No matter how much you wish it would, no matter how much you wish you could just tune in sports and see sports, this isn’t gonna go away, because now Goodell has hired four women to oversee the entire NFL policy-making apparatus on sexual abuse or spousal abuse and what have you. (interruption) The Official Program Observer, Bo Snerdley, with a question from the host.

What’s the question? (interruption) He’s appealing his suspension to the NFL. Ray Rice is essentially — and I think he’s gotta do this. He’s basically appealing on double jeopardy. He was given a two-game suspension and fined $500,000, and nothing changed in what he had done except a video showed up, and everybody was outraged by the video and a lot of pressure on the commissioner.

So here are the stages: Ray Rice is seen in a video dragging his wife unconscious out of the hotel. He goes through the New Jersey legal system and gets pretrial intervention. The NFL comes along, examines it, examines it, takes some time, gives him two games and a half million-dollar fine — which means if that had held he’d be playing this coming Sunday. (interruption) Well, Goodell does. Goodell is the…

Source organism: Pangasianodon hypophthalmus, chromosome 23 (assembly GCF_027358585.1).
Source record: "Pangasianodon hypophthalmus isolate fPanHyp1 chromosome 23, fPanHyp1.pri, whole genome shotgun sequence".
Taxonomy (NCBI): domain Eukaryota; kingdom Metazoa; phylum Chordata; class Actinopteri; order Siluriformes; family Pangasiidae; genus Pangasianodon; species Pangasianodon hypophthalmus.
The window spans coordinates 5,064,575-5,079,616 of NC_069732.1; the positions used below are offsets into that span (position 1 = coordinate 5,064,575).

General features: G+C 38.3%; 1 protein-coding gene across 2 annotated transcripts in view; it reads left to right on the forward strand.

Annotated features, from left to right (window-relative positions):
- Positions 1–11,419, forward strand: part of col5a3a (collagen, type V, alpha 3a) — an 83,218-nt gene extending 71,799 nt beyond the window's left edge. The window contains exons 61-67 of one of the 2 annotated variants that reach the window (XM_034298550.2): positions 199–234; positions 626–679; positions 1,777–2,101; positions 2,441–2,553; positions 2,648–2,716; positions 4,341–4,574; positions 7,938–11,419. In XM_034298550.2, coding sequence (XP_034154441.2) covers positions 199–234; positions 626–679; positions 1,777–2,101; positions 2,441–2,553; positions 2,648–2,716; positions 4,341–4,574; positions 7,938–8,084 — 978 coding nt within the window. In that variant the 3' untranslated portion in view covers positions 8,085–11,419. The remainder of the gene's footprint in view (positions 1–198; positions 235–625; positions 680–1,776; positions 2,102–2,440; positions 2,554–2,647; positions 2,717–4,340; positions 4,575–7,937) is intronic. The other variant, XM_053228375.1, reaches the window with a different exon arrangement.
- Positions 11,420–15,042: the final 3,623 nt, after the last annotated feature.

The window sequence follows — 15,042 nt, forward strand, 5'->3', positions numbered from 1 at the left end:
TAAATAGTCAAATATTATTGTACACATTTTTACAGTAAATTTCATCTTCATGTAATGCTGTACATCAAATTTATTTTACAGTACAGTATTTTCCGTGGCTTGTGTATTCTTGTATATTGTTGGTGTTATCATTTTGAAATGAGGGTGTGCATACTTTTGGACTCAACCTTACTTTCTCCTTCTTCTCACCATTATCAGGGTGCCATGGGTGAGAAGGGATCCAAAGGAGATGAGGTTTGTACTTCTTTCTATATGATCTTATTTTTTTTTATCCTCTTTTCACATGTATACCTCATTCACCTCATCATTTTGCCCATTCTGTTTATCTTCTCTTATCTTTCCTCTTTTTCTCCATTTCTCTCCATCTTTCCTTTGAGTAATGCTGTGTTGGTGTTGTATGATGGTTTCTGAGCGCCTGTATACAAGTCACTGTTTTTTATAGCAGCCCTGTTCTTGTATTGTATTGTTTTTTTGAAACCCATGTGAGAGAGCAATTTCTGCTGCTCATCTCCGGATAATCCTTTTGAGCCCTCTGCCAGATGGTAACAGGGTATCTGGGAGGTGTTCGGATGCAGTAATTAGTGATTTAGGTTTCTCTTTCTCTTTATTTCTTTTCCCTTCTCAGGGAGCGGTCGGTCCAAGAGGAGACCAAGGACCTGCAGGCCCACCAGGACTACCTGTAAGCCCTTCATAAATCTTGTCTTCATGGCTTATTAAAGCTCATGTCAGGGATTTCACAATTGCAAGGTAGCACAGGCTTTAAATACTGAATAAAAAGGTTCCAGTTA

It’s Goodell or there used to be a guy named Ray Anderson. There are a couple of people in the NFL now that are appeal judges. Art Shell is one, I think, former coach and player for the Raiders, and I forget who else. Look, I’m really speaking out of school. I don’t know that those are the guys that will hear it. But forget that for a second. The reason Rice has to do it is ’cause he’s claiming double jeopardy.